Forward into the past with SPI Wargame Miniatures

I was going through some old (very old) SPI era Strategy and Tactics magazines when something familiar and yet unfamiliar struck my eye.  15mm Napoleonic miniatures attached to wargame counters, played on a blown up paper hex map, as pieces.  Apparently this was a real product for sale at some point in the distant past– called SPI WARGAME MINIATURES.  I can find absolutely nothing about it on my go-to reference sites like Boardgamegeek and Web-Grognards.   I am almost old enough to have seen this in a store, but I have no memory of ever seeing it for sale or played.. anywhere.   I kind of doubt it was popular, in retrospect.

SPI's Wargame Miniatures

SPI's "Wargame Miniatures" Ahead of their time?

Now that’s an interesting juxtaposition of my two favorite hobbies, years before Battle Cry made it on the scene.   It’s interesting that SPI tried to make this work, to create a mini-boardgame fusion, as it were, years ahead of time.  The practice is quite common with publishers nowadays, of course, but using colorful plastic bits.

SPI Wargame Miniatures deployed on table

SPI Wargame Miniatures deployed on tabletop

Looking at this old ad copy it seems somewhat evident by modern standards that this was a clumsy first step on SPI’s part.  They are selling the beauty and tactile sensation of Napoleonic miniatures (in this case, Heritage 15mms), yet their ad copy is black and white and the miniatures remain unpainted.  I doubt that this ad set the world on fire with enthusiasm.  In addition, the miniatures appear to be mounted on cardboard chit counters, so it is clear that the only purpose they have is to represent a much larger formation, as a wargaming chit in 3d.

SPI Wargame Miniatures

SPI Wargame Miniatures, what you get...

SPI didn’t have a good idea of what to do with miniatures, it seems.  Really, these are just cardboard pieces using little statues to illustrate the unit type.  And the pieces don’t even seem to be fitting on the map very well.   Still, for what they are trying here, it seems almost.. modern.  I never really played with Heritage 15mm Napoleonics much myself.  They were a pioneer in the early days and went under some time in the 1980s.

From what I can determine, there were two SPI WARGAME MINIATURES  sets, Wagram, and the Battle of Nations (Leipzig).  The Wagram set came with 98 miniatures, 47 French and 52 Austrian.  The Battle of Nations box contains 99 figures- 35 French, 26 Russians, 14 Austrians, 3 Swedes.   Each set also had a standard wargame map blown up substantially to fit the troops upon.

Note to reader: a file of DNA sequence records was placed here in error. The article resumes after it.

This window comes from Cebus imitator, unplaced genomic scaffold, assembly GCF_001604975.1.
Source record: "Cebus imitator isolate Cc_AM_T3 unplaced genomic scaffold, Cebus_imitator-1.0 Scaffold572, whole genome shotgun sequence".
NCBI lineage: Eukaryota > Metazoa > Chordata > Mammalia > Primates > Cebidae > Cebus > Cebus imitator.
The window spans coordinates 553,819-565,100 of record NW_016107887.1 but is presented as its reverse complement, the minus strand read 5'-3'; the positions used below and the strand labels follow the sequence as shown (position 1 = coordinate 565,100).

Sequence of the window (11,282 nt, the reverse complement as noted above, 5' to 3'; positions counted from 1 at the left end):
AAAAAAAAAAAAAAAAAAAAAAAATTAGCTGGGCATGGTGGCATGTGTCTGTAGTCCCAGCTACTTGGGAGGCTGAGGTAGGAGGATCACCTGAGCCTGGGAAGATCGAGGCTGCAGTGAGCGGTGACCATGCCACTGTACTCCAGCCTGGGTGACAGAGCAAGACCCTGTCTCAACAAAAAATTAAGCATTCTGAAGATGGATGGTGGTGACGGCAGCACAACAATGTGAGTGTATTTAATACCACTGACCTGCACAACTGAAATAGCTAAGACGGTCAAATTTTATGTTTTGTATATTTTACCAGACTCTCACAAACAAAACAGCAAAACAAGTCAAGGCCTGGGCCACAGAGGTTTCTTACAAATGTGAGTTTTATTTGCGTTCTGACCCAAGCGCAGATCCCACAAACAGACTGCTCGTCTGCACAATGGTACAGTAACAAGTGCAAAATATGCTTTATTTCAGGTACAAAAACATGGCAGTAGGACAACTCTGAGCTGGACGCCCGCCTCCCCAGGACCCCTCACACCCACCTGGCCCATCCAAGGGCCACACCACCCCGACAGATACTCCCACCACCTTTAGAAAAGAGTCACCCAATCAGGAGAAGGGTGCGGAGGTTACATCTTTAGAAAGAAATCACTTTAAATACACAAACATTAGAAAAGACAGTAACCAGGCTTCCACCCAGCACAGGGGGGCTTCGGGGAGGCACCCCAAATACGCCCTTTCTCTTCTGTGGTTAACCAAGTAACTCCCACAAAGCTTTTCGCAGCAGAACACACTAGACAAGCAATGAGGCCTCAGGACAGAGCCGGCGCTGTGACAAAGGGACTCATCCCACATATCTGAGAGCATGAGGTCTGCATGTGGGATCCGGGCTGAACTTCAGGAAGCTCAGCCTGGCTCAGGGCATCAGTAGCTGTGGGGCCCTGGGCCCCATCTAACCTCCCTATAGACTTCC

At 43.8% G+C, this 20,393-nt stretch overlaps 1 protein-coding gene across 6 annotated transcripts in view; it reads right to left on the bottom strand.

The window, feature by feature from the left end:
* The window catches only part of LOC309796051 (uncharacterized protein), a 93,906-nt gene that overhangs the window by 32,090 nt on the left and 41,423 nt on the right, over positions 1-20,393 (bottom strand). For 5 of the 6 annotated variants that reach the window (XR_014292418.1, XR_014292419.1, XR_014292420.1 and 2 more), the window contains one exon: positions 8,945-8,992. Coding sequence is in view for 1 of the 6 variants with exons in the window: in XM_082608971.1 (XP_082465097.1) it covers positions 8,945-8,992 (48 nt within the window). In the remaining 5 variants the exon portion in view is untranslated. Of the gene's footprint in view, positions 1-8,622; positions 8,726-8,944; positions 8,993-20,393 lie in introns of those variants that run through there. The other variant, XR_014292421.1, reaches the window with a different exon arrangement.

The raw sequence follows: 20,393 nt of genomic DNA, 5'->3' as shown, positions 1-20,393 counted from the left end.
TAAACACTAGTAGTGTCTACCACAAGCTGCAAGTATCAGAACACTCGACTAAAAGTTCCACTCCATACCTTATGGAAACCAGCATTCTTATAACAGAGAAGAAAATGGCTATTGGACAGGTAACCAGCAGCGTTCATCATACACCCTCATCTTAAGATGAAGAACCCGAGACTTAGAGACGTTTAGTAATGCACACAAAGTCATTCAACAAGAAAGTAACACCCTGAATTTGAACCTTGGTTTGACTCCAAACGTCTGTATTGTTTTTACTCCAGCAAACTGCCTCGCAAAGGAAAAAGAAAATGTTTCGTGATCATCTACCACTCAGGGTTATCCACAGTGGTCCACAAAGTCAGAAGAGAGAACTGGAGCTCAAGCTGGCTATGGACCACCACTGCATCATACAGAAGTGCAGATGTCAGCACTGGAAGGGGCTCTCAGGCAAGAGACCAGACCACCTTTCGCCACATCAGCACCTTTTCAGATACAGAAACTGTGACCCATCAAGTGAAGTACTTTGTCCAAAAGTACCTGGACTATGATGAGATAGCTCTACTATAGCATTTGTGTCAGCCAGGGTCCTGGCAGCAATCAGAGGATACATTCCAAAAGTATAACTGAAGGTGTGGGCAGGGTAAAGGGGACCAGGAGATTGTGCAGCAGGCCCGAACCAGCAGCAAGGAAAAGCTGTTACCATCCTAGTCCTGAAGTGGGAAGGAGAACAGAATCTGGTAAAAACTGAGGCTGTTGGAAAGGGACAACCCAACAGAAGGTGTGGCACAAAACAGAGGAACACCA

I have no idea what the box looked like.. I never saw SPI WARGAME MINIATURES played.  I would be interested to hear from people who have.

(later edit: if you search for “Napoelonettes” from Heritage, you can find a few examples of how the product was packaged…)

The Boxed Product: Search for "Napoleonettes" instead of SPI Wagram.


3 responses to “Forward into the past with SPI Wargame Miniatures

  1. dennis largess

    Walt, if my sludgy memory is correct, this was mostly the results of Duke Seifried trying to expand Heritage’s market by trying to make a crossover with boardgamers.
    Duke was chief salesman at Heritage and the Napoleonettes line was not growing, so he suggested this to someone at SPI. At this time, SPI flat box games were in upscale places like Brentanno’s, so a tie in could lead to a whole new class of miniaturists. I think Red Simondson, the artistic director of SPI, hated the idea. That is why the photos are so blah! He had to produce them, but had no confidence in the idea.
    Pretty certain that if they had used some of Duke’s well painted figures, the idea might have been given a try by borderline boardgamers. As it was, I think the ad only ran for two or so issues, and then sank out of sight, like a “lead zeppelin”.
    Bear in mind that the original Strategy&Tactics included a lot of miniatures articles. The first issues had an ongoing game on “The Siege of Bodenburg”, and Ray Johnson had a regular column on miniatures.

  2. And how the hell were you supposed to STACK your counters with minis on them?? I wonder how long someone tried to play before discovering that little bugaboo.

  3. Chris Johnson

    Stacking wasn’t an issue, as that series of games allowed only 1 unit per hex. I bought both sets, but never got around to painting them up.